Cablegate: February Monthly Economic Wrap-Up:
This record is a partial extract of the original cable. The full text of the original cable is not available.
UNCLAS SECTION 01 OF 03 MAPUTO 000340
STATE FOR AF/S
USDOC FOR AHILLIGAS
JOHANNESBURG FOR LABOR OFFICER - BNUELING, FCS -
DURBAN FOR FCS - JKUEHNER, LKOHRS
E.O. 12958: N/A
TAGS: ECON EAID EINV ETRD MZ
SUBJECT: FEBRUARY MONTHLY ECONOMIC WRAP-UP:
MOZAMBIQUE (CORRECTED COPY)
1. (U) In a meeting with Mozambique country director and marketing
manager for South Africa's Vodacom, Econ/Poloffs learned that the
firm has already captured 12-13% of the national cell phone market.
Vodacom began operating in Mozambique in December 2003 and
launched strong campaigns in three key southern cities. Their only
competitor is mCel, the nationally owned cell phone provider, which
enjoyed control over the market prior to Vodacom's entry. Vodacom
uses primarily Motorola telecom equipment, hence, there is a US trade
interest in Vodacom's success.
2. (U) Considered a Mozambican mega-project, the SASOL pipeline,
built to transport natural gas from the province of Inhambane to South
Africa, embarked on its first gas transfer to South Africa in February.
The natural gas project was launched in May 2003 and total investment
by SASOL is valued at 1.3 billion dollars. The South African firm,
SASOL, has rights to explore the gas reserves for the next 25 years.
News sources indicate that the project could generate up to a billion
dollars in revenue for Mozambique during this time. SASOL has a
Community Development Fund that will invest in the construction
of secondary schools in the Inhambane province, modeled on MOZAL's
3. (U) Local news sources report that the Portuguese Government has
agreed, in principle, to sell some or all of its shares in
Hidroelectrica Cahora Bassa (HCB). The visit of Portuguese Prime
Minister Durao Barroso in late May will reportedly include discussion
and resolution of this long-simmering Portuguese-Mozambican issue.
Currently, the firm is 82% owned by the Portuguese Government, with
the remaining portion belonging to the Government of Mozambique (GRM).
The announcement of a willingness to negotiate a sale came at a
meeting in Lisbon of the Permanent Joint Commission (PJC), including
Mozambique, Portugal, and South Africa. The primary intent of this
meeting was to discuss Cahora Bassa electricity tariffs. Speaking
with Cahora Bassa contacts in Maputo, HCB also held negotiations in
Johannesburg this month to discuss sale of HCB shares to South
African partners. Neither of these negotiations - over tariffs and
ownership - has yet come to a conclusion.
4. (U) The GRM negotiated its external debt cancellation with
non-Paris Club members in February. China signed the cancellation
of 90 percent of commercial debt owed to it by Mozambique (total
debt was equivalent to USD 7 million). According to the Central
Bank (Banco de Mocambique - BM), the GRM rescheduled its Kuwait
Fund debt, and technical negotiations are under way with India
to cancel GRM debt of USD 4 million.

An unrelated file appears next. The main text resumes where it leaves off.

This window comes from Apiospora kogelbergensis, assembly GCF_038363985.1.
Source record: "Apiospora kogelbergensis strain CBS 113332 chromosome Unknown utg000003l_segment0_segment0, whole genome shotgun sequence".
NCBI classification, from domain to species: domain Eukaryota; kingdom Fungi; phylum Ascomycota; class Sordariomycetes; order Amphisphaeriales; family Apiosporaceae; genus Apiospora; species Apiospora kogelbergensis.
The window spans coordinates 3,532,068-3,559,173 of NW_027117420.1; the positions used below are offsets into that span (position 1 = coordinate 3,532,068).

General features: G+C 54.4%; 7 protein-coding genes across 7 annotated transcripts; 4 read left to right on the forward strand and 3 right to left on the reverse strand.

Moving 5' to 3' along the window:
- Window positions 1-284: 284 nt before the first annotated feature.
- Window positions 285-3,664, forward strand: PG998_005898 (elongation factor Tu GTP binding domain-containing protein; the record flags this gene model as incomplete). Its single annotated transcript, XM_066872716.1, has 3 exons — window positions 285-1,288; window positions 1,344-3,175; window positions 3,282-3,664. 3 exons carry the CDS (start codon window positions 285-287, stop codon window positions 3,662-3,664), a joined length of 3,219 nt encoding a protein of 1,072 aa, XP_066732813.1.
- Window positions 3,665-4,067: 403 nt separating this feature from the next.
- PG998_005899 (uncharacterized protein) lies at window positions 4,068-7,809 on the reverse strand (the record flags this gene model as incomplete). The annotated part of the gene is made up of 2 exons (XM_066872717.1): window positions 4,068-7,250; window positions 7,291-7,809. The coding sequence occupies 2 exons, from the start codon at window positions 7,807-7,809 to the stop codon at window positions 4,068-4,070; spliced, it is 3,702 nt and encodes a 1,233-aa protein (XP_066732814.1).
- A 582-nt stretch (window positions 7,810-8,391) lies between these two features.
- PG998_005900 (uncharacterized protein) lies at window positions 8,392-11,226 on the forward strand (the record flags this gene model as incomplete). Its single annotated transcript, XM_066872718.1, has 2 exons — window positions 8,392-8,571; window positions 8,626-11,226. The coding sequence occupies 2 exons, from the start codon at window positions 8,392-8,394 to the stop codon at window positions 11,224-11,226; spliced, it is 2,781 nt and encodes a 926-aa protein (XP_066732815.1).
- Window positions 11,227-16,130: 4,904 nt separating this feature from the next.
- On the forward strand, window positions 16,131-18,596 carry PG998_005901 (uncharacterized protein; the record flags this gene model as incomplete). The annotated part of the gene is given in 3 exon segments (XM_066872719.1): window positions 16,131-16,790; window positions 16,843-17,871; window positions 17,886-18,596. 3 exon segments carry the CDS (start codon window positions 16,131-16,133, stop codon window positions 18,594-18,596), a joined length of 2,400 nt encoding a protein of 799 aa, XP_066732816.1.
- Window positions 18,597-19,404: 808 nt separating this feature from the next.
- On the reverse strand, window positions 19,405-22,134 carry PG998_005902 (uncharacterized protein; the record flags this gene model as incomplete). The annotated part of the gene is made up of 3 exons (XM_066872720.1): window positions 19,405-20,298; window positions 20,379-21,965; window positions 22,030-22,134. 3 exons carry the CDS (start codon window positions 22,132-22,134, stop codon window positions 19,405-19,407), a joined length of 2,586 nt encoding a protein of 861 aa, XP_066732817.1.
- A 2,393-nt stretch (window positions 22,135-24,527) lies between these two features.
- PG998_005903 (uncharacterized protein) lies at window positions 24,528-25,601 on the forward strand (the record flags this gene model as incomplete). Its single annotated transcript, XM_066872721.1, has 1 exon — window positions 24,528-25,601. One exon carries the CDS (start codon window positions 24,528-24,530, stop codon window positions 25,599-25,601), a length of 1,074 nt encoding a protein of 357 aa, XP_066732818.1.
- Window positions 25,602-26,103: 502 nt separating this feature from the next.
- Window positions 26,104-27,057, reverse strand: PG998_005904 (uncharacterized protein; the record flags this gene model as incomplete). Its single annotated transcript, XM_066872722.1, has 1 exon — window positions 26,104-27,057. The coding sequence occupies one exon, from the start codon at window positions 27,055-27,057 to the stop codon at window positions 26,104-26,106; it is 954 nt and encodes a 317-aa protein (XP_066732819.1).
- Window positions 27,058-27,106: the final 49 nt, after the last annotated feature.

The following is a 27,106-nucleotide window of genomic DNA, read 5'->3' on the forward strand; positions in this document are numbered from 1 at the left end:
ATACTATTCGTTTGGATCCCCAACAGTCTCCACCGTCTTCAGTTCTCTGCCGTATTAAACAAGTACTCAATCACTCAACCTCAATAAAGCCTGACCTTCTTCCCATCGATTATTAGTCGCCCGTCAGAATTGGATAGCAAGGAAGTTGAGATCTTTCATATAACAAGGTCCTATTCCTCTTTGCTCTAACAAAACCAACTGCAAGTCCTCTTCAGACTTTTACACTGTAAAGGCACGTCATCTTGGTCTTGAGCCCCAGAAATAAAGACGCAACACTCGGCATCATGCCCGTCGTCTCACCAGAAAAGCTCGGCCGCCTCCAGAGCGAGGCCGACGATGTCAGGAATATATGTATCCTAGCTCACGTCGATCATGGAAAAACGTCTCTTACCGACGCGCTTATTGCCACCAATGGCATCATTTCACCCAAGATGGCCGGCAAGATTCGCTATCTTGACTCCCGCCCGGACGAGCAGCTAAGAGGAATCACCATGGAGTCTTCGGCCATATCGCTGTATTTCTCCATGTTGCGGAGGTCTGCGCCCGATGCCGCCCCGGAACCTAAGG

5. (U) The USG's work on trade liberalization in Mozambique bore
fruit in late February, as Mozambique become the first country
to be admitted to the Integrated Framework for Trade-Related
Technical Assistance for Least Developed Countries (the "IF")
since late 2001. As a condition of entry, the IF Working Group
stipulated that USAID would amend its 2002 Trade Mainstreaming
Report with a fuller analysis of the links between trade and
poverty in the country. At the request of the Minister of
Industry and Commerce, USAID/Mozambique and EGAT are working
together to complete the work by July 2004. In September, USAID
will sponsor the required "National Validation Workshop" which
will lead directly to the incorporation, or mainstreaming, of
trade into Mozambique's growth and poverty reduction strategy.
The IF, because it is comprehensive in its sweep (including, for
example, roads, telecommunications and customs, red tape
faced by exporters) provides a framework for addressing the
myriad problems that hamper overall competitiveness.
6. (SBU) On a visit to Mozambique's largest mega-project, the
MOZAL aluminum smelter, the Ambassador and accompanying
Econ/Poloffs met with the General Director, production managers,
and manager of the MOZAL Community Development Trust (MCDT).
MOZAL is the largest revenue - producing venture in Mozambique.
The Mozambican-registered company is a primary aluminum-producing
smelter and a share venture managed by BHP Billiton of Australia
(47% and the smelter operator), Mitsubishi Corporation of
Japan (25%), the Industrial Development Corporation of South
Africa (IDC, 24%) and the Government of Mozambique (4%). When
operations began in 2000, Mozambican exports doubled in size,
providing for US$400 million in foreign exchange earnings per
year and adding more than 7% to the Mozambican GDP. Phase II of
MOZAL opened in October 2003, doubling the firm's production
capacity to 506,000 tons (aluminum ingots). When asked why
BHP Billiton chose to operate in Mozambique, Director General
Peter Wilshaw gave three reasons: availability of cheap, abundant
power (due to the South African electricity grid), easy access
to a harbor (to bring in raw materials and export finished
products), and access to a cheap labor force. MOZAL has operated
well in the Mozambican environment because the GRM created a
special council to work with MOZAL. MOZAL was able to register
its business in only two weeks, as opposed to the cited 153 days
(World Bank figure) that generally plagues registration of small
and medium-sized enterprises. MOZAL operates in an industrial free
zone, receiving certain fiscal incentives from the GRM including
specific duty/tax exemptions, taxation on revenue vice the corporate
tax, and allowance of a labor force that is up to 15% expatriate
staff. Mr. Wilshaw noted that the GRM has been a great support to
MOZAL, contributing to the success of Phase I and II for production.
MOZAL employees mentioned there is "talk" of a Phase III and the
compound has room for expansion. This expansion could go forward
in the next few years, creating even more of an industrial giant.
(COMMENT: The GRM has taken extra steps to support MOZAL and former